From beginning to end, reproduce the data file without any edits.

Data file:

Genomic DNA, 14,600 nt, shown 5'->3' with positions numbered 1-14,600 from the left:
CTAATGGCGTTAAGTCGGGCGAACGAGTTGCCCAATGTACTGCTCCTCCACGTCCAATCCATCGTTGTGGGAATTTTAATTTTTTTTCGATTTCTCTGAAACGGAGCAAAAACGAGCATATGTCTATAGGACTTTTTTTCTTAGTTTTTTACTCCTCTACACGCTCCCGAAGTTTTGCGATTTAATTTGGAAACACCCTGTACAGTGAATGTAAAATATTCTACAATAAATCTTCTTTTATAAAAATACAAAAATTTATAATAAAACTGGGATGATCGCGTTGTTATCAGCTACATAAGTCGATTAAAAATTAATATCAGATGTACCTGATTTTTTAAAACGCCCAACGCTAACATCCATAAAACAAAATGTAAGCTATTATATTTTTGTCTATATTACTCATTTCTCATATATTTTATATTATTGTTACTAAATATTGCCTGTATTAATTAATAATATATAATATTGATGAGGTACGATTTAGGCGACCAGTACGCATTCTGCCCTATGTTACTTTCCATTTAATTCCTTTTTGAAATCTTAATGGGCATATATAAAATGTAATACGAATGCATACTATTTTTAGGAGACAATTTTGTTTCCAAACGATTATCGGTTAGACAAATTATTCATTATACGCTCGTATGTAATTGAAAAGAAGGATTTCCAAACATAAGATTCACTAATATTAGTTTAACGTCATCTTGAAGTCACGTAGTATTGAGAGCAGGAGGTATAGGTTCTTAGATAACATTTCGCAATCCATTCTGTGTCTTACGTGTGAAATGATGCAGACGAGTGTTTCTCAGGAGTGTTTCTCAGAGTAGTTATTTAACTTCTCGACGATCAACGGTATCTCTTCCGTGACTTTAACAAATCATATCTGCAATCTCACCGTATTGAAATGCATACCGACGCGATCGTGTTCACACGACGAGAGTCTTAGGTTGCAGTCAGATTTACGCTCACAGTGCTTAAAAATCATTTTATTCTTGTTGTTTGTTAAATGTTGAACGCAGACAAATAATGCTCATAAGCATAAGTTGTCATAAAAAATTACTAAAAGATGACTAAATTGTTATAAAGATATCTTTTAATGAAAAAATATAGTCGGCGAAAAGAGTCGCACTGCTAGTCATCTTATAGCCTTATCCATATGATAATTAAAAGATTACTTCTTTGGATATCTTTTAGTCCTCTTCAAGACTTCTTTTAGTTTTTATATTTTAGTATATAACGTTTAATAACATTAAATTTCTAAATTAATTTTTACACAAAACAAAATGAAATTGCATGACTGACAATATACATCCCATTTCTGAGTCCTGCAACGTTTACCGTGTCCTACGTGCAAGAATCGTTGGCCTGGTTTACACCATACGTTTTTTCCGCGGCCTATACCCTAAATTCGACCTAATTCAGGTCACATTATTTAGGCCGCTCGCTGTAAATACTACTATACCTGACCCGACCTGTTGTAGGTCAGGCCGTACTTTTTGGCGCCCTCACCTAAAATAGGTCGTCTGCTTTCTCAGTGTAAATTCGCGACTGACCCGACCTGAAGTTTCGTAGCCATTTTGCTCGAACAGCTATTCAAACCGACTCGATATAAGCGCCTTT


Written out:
Genomic DNA, 14,600 nt, shown 5'->3' with positions numbered 1-14,600 from the left:
CTAATGGCGTTAAGTCGGGCGAACGAGTTGCCCAATGTACTGCTCCTCCACGTCCAATCCATCGTTGTGGGAATTTTAATTTTTTTTCGATTTCTCTGAAACGGAGCAAAAACGAGCATATGTCTATAGGACTTTTTTTCTTAGTTTTTTACTCCTCTACACGCTCCCGAAGTTTTGCGATTTAATTTGGAAACACCCTGTACAGTGAATGTAAAATATTCTACAATAAATCTTCTTTTATAAAAATACAAAAATTTATAATAAAACTGGGATGATCGCGTTGTTATCAGCTACATAAGTCGATTAAAAATTAATATCAGATGTACCTGATTTTTTAAAACGCCCAACGCTAACATCCATAAAACAAAATGTAAGCTATTATATTTTTGTCTATATTACTCATTTCTCATATATTTTATATTATTGTTACTAAATATTGCCTGTATTAATTAATAATATATAATATTGATGAGGTACGATTTAGGCGACCAGTACGCATTCTGCCCTATGTTACTTTCCATTTAATTCCTTTTTGAAATCTTAATGGGCATATATAAAATGTAATACGAATGCATACTATTTTTAGGAGACAATTTTGTTTCCAAACGATTATCGGTTAGACAAATTATTCATTATACGCTCGTATGTAATTGAAAAGAAGGATTTCCAAACATAAGATTCACTAATATTAGTTTAACGTCATCTTGAAGTCACGTAGTATTGAGAGCAGGAGGTATAGGTTCTTAGATAACATTTCGCAATCCATTCTGTGTCTTACGTGTGAAATGATGCAGACGAGTGTTTCTCAGGAGTGTTTCTCAGAGTAGTTATTTAACTTCTCGACGATCAACGGTATCTCTTCCGTGACTTTAACAAATCATATCTGCAATCTCACCGTATTGAAATGCATACCGACGCGATCGTGTTCACACGACGAGAGTCTTAGGTTGCAGTCAGATTTACGCTCACAGTGCTTAAAAATCATTTTATTCTTGTTGTTTGTTAAATGTTGAACGCAGACAAATAATGCTCATAAGCATAAGTTGTCATAAAAAATTACTAAAAGATGACTAAATTGTTATAAAGATATCTTTTAATGAAAAAATATAGTCGGCGAAAAGAGTCGCACTGCTAGTCATCTTATAGCCTTATCCATATGATAATTAAAAGATTACTTCTTTGGATATCTTTTAGTCCTCTTCAAGACTTCTTTTAGTTTTTATATTTTAGTATATAACGTTTAATAACATTAAATTTCTAAATTAATTTTTACACAAAACAAAATGAAATTGCATGACTGACAATATACATCCCATTTCTGAGTCCTGCAACGTTTACCGTGTCCTACGTGCAAGAATCGTTGGCCTGGTTTACACCATACGTTTTTTCCGCGGCCTATACCCTAAATTCGACCTAATTCAGGTCACATTATTTAGGCCGCTCGCTGTAAATACTACTATACCTGACCCGACCTGTTGTAGGTCAGGCCGTACTTTTTGGCGCCCTCACCTAAAATAGGTCGTCTGCTTTCTCAGTGTAAATTCGCGACTGACCCGACCTGAAGTTTCGTAGCCATTTTGCTCGAACAGCTATTCAAACCGACTCGATATAAGCGCCTTT